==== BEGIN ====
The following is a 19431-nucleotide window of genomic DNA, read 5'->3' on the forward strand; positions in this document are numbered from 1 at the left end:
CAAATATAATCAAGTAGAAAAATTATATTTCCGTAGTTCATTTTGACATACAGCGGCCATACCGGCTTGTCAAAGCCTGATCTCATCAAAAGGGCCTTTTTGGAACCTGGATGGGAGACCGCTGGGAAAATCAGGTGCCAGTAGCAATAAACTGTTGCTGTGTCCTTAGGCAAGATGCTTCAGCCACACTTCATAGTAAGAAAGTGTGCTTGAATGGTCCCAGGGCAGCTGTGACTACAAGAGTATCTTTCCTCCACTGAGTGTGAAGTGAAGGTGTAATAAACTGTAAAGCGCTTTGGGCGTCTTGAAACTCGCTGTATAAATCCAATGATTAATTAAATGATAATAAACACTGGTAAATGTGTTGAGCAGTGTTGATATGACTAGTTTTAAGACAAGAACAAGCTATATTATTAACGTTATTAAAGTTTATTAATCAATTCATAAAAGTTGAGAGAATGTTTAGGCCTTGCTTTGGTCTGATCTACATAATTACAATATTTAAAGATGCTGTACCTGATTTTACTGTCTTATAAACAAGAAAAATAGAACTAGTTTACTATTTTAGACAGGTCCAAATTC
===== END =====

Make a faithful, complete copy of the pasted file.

The following is a 19431-nucleotide window of genomic DNA, read 5'->3' on the forward strand; positions in this document are numbered from 1 at the left end:
CAAATATAATCAAGTAGAAAAATTATATTTCCGTAGTTCATTTTGACATACAGCGGCCATACCGGCTTGTCAAAGCCTGATCTCATCAAAAGGGCCTTTTTGGAACCTGGATGGGAGACCGCTGGGAAAATCAGGTGCCAGTAGCAATAAACTGTTGCTGTGTCCTTAGGCAAGATGCTTCAGCCACACTTCATAGTAAGAAAGTGTGCTTGAATGGTCCCAGGGCAGCTGTGACTACAAGAGTATCTTTCCTCCACTGAGTGTGAAGTGAAGGTGTAATAAACTGTAAAGCGCTTTGGGCGTCTTGAAACTCGCTGTATAAATCCAATGATTAATTAAATGATAATAAACACTGGTAAATGTGTTGAGCAGTGTTGATATGACTAGTTTTAAGACAAGAACAAGCTATATTATTAACGTTATTAAAGTTTATTAATCAATTCATAAAAGTTGAGAGAATGTTTAGGCCTTGCTTTGGTCTGATCTACATAATTACAATATTTAAAGATGCTGTACCTGATTTTACTGTCTTATAAACAAGAAAAATAGAACTAGTTTACTATTTTAGACAGGTCCAAATTC